Inspired by the unprecedented amount of cultural materials produced by the Egyptian revolution, students in the course titled Translating Revolution at The American University in Cairo AUC have collectively authored a book that sheds light on the various layers of meaning in revolutionary rhetoric. In Translating Egypt’s Revolution: The Language of Tahrir, students translated everything from chants and jokes to interviews and military communiqués to provide a comprehensive analysis of the revolutionary spirit that emerged from Tahrir Square. The book, published by AUC Press in May 2012, is now available in bookstores.
“The book goes beyond the immediate meaning of these revolutionary, cultural manifestations to probe their contextual signification and offer ‘thick’ translations that enrich our understanding of events on the ground,” said Samia Mehrez, course instructor, professor of Arabic literature and founding director of the Center for Translation Studies. “Each contribution offers a deeper meaning of the most basic translation that requires an in-depth knowledge of Egyptian history, politics, urban space and life, as well as economic cultural realities.”
Each of the eight chapters addresses a vibrant and essential aspect of the revolution. In the chapter, “Al-Thawra Al-Dahika (The Laughing Revolution): The Challenges of Translating Revolutionary Humor,” Heba Salem, senior Arabic language instructor at the Arabic Language Institute, and Kantaro Taira, graduate student in the Department of Arab and Islamic Civilizations, focused on the challenge of translating jokes that arose during the revolution.
“Egyptian humor is unique because there are very few people who are able to make fun of themselves like Egyptians do,” said Salem. “Since humor was a main component of the revolution, we would not be accurately narrating the revolution if we ignore these jokes.”
The Egyptian revolution presented an inundation of political satire that posed a unique challenge to translators. “The content of a majority of the jokes involves the Egyptian social, political and cultural context outside the text of the joke itself,” explained Taira. “It is an immense challenge for translators to capture the immediacy and humor in these jokes when the target language’s culture does not necessarily have any equivalent.”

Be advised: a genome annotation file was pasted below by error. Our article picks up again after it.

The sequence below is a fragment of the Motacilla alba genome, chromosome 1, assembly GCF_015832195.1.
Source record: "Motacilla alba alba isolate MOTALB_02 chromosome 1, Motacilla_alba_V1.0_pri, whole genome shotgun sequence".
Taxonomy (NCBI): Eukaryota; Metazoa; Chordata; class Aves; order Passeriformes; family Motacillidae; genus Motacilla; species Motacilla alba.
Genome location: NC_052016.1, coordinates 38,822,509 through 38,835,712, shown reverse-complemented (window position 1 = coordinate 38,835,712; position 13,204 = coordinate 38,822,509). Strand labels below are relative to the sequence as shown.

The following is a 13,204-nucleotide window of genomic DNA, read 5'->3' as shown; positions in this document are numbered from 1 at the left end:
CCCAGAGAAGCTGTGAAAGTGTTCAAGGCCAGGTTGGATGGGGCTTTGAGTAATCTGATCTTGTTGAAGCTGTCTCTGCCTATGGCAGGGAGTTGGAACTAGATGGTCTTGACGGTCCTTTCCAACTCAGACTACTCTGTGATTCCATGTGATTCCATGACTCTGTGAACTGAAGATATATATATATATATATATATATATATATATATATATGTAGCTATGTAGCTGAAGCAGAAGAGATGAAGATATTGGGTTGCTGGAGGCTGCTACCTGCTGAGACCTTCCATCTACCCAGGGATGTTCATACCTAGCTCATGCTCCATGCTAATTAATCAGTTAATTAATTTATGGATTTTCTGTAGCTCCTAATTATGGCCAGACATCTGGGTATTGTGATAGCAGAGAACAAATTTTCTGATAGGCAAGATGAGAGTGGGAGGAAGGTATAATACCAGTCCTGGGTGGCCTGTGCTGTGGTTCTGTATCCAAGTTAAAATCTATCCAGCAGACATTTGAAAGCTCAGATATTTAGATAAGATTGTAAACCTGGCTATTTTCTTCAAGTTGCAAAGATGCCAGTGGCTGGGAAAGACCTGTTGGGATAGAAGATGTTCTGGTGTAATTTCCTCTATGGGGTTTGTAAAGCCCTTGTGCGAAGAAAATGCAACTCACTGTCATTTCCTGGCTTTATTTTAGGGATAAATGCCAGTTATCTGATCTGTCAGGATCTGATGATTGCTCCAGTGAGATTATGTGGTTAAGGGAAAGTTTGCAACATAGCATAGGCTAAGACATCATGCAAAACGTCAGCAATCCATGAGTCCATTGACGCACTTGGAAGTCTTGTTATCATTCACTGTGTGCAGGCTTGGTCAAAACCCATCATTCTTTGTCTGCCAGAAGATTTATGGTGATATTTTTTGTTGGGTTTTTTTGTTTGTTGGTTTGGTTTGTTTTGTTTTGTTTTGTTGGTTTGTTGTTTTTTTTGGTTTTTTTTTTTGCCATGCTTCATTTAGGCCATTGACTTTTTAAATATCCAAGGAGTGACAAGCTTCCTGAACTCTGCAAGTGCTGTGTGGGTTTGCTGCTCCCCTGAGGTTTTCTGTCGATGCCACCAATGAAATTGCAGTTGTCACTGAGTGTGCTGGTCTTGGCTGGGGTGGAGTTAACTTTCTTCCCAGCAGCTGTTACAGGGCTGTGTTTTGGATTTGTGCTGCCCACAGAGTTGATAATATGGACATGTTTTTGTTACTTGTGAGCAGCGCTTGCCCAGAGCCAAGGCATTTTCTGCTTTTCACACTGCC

In the chapter “Signs and Signifiers: Visual Translations of Revolt,” Sarah Hawas and Laura Gribbon translated visual aspects of the revolution, including banners, signs and placards used during the initial 18 days of the uprising. “The immense amount of collective labor that went into so much writing –– big and small, short and long –– was an explosion in cultural output in contrast to decades of censorship, policing, and silencing in which many ordinary Egyptians themselves participated,” said Hawas. “The existence of these materials is revolutionary in itself.”
The authors place the translated signs within their social context, focusing on how they are not only used as an articulation of public demand, but as organizational tools to enable protestors communicate with one another. For example, the translated sign that reads, “I used to be afraid. Now I am Egyptian,” embodies a history of oppression and lack of national belonging that needs further explanation for the reader.
According to Mehrez, the authors of each chapter utilized a process of “thick translation,” which moves beyond word-for-word translation to extract a deeper meaning of each sign, joke, poem or chant. “We were interested in the more complex level of translation that I call thick translation,” explained Mehrez. “By employing this technique, each of my students acted as mediators with their topics, traveling back and forth between cultures and histories to best convey what happened during the revolution to the reader.”
The students’ enthusiasm for the project prompted Mehrez to seek the publication of their work. “I presented the idea to them and said that if we can put in the energy and time that such a project requires, we could create an excellent, collaborative book,” she explained. “They were willing and eager to take the challenge.”
In order to test the quality of their work, Mehrez organized a one-day symposium to solicit feedback on the progress of each independent research project. “The symposium was tremendously successful,” noted Mehrez. “It was then that we decided we had enough original and interesting material to bring to the level of a published book.”
Translating Egypt’s Revolution: The Language of Tahrir features the work of Chris Combs, Laura Gribbon, Sarah Hawas, Sahar Keraitim, Menna Khalil, Samia Mehrez, Heba Salem, Lewis Sanders IV, Amira Taha, Kantaro Taira and Mark Visona. Copies are now available at AUC Press locations and bookstores in Egypt.